Minority Leader Mitch McConnell
(R-Ky.) said Monday that it is "highly unlikely" that he would allow President Joe Biden
to fill a Supreme Court
vacancy in 2024 if Republicans
regain control of the Senate — and possibly sooner.
“I think it’s highly unlikely — in fact, I don’t think either party, if it wasn’t the president, would confirm a Supreme Court nominee in the middle of an election
,” McConnell said in an interview
with conservative radio host Hugh Hewitt
As Senate majority leader in 2016, McConnell blocked President Barack Obama
from appointing a successor to former Justice Antonin Scalia, who died unexpectedly in February of that year. Obama's nominee, Merrick Garland
, who is now serving as Biden's attorney general, didn't even get a hearing in the Senate Judiciary Committee, let alone a vote.
However, in late 2020, shortly before the November presidential election, Republicans rushed to confirm Justice Amy Coney Barrett to fill the seat of the late Justice Ruth Bader Ginsburg, explaining that the rule on election-year high court vacancies established by Republicans in 2016 did not apply in 2020 because one party now controlled both the White House
and the Senate.
The decision to keep a Supreme Court seat open for eight months was described by McConnell as "the single most consequential thing I've done in my time as majority leader in the Senate." In the end, Republicans did it because they could, not because of any fabricated "precedent." The balance of the court now tilts 6-3 to the conservatives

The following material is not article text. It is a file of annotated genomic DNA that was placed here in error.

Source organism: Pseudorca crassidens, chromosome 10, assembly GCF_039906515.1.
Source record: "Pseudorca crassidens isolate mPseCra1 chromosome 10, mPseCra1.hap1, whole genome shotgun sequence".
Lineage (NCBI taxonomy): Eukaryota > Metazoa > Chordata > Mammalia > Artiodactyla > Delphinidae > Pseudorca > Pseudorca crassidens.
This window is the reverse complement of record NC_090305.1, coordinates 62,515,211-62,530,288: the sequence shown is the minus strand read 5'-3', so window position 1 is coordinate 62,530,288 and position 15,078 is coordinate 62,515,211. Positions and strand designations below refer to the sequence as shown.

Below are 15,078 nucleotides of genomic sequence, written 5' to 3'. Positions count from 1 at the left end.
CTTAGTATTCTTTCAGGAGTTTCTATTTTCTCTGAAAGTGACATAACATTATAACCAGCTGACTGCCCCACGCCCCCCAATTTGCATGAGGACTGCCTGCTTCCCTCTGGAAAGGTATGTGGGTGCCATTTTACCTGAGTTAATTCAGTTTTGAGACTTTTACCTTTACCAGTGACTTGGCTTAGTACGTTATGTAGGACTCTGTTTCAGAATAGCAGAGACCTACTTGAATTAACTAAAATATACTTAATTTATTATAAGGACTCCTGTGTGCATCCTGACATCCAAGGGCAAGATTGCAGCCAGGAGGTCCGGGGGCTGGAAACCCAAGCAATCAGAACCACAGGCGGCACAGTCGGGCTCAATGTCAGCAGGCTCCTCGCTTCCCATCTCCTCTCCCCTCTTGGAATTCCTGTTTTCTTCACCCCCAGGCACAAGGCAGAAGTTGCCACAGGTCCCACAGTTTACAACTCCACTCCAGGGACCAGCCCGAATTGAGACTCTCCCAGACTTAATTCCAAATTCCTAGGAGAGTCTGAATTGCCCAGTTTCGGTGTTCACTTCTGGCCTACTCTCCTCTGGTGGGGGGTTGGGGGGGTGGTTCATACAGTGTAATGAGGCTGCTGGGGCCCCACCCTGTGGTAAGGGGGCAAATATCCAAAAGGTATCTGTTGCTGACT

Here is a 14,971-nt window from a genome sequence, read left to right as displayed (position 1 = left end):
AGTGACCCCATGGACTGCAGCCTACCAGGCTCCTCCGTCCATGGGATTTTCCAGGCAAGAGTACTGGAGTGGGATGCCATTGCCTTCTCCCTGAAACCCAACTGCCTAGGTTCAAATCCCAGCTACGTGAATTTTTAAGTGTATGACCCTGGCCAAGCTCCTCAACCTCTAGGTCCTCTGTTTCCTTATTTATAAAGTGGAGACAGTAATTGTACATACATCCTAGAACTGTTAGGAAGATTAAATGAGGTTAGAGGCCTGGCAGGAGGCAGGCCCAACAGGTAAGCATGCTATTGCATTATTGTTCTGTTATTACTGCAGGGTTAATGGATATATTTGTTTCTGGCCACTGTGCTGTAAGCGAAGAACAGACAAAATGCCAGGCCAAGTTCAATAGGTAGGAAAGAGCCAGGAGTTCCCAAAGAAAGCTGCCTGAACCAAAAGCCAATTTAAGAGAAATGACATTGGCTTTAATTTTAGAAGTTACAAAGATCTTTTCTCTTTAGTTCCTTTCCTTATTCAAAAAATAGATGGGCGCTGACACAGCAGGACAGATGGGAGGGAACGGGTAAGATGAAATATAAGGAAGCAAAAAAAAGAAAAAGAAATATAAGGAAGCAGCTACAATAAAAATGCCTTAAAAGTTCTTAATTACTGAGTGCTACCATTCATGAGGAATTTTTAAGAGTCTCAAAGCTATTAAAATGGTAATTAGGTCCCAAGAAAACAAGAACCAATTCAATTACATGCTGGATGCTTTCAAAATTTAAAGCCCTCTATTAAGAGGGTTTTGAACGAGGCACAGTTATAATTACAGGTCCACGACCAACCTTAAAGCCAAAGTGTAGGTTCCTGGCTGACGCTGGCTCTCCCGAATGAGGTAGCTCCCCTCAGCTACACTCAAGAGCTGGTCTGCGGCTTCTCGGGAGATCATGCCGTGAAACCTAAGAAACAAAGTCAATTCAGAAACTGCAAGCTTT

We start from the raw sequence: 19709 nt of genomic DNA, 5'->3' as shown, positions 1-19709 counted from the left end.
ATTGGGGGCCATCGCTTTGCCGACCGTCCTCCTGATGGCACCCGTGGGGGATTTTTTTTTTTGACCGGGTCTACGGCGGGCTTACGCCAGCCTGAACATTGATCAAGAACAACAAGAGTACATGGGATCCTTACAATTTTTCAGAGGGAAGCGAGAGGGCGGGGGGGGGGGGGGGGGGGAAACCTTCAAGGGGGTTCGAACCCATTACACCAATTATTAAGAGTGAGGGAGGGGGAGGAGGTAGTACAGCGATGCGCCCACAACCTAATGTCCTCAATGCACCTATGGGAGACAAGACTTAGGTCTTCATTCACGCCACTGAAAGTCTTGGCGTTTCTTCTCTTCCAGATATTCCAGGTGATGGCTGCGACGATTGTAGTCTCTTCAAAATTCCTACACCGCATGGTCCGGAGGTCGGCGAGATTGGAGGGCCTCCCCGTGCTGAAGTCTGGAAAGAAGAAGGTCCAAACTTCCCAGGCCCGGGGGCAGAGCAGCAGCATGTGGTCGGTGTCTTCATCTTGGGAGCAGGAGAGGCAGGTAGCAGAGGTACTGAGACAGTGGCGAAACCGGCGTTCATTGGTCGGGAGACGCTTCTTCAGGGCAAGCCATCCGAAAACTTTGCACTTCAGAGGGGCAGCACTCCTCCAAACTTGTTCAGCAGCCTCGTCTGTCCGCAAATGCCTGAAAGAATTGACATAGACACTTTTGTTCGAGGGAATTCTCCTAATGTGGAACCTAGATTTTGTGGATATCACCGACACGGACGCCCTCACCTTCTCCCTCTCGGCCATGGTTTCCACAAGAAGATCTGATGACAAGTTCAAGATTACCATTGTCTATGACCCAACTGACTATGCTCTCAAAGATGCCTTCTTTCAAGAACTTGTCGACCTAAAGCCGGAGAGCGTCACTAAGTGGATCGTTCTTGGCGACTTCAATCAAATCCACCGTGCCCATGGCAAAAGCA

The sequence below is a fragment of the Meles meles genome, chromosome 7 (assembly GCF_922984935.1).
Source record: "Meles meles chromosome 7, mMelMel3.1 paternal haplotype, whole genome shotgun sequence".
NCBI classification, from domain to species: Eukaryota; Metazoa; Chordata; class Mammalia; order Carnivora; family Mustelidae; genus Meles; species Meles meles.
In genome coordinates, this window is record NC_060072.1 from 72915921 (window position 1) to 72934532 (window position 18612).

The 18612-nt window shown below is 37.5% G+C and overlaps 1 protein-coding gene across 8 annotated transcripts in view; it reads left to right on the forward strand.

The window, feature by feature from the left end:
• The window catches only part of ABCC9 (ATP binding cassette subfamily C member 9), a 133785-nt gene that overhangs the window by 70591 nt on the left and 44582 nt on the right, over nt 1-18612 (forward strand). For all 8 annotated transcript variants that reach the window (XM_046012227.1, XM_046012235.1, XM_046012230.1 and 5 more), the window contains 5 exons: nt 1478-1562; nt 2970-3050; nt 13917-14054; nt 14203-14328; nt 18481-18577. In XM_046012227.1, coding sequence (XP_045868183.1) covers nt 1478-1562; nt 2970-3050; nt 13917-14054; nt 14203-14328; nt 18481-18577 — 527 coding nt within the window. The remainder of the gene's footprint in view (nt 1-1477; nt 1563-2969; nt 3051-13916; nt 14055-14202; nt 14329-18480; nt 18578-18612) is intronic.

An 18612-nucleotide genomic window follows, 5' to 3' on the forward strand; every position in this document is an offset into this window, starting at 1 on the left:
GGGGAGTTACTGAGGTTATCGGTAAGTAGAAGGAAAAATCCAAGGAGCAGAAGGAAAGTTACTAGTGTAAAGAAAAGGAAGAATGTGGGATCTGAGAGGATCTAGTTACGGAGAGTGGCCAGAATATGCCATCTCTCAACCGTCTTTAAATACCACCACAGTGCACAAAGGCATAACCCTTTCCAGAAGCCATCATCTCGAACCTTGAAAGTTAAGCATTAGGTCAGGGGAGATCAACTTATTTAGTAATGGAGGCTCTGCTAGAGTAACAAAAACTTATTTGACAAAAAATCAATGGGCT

, and will likely do so for decades.
Some progressive groups and activists have been urging Supreme Court Justice Stephen Breyer
, 82, to retire this year so that Democrats
can appoint his successor while they control both the Senate and the White House. However, the liberal justice has given no indication of his future on the court, and Democratic
senators have been unwilling, at least publicly, to urge him to resign.
According to McConnell's interview with Hewitt, the window for Democrats to potentially fill a Supreme Court vacancy may be even narrower than they think. If Republicans retake control of the Senate next year, which is considered a possibility, they could once again deny a Democratic president the opportunity to fill a high court seat, possibly as early as 2023.
“Again, if you were back as Senate Republican Leader, and I hope you are, and a Democrat retires at the end of 2023, and there are 18 months, that would be the Anthony Kennedy precedent,” Hewitt asked McConnell.
“Well, we'll have to wait and see what happens,” McConnell said.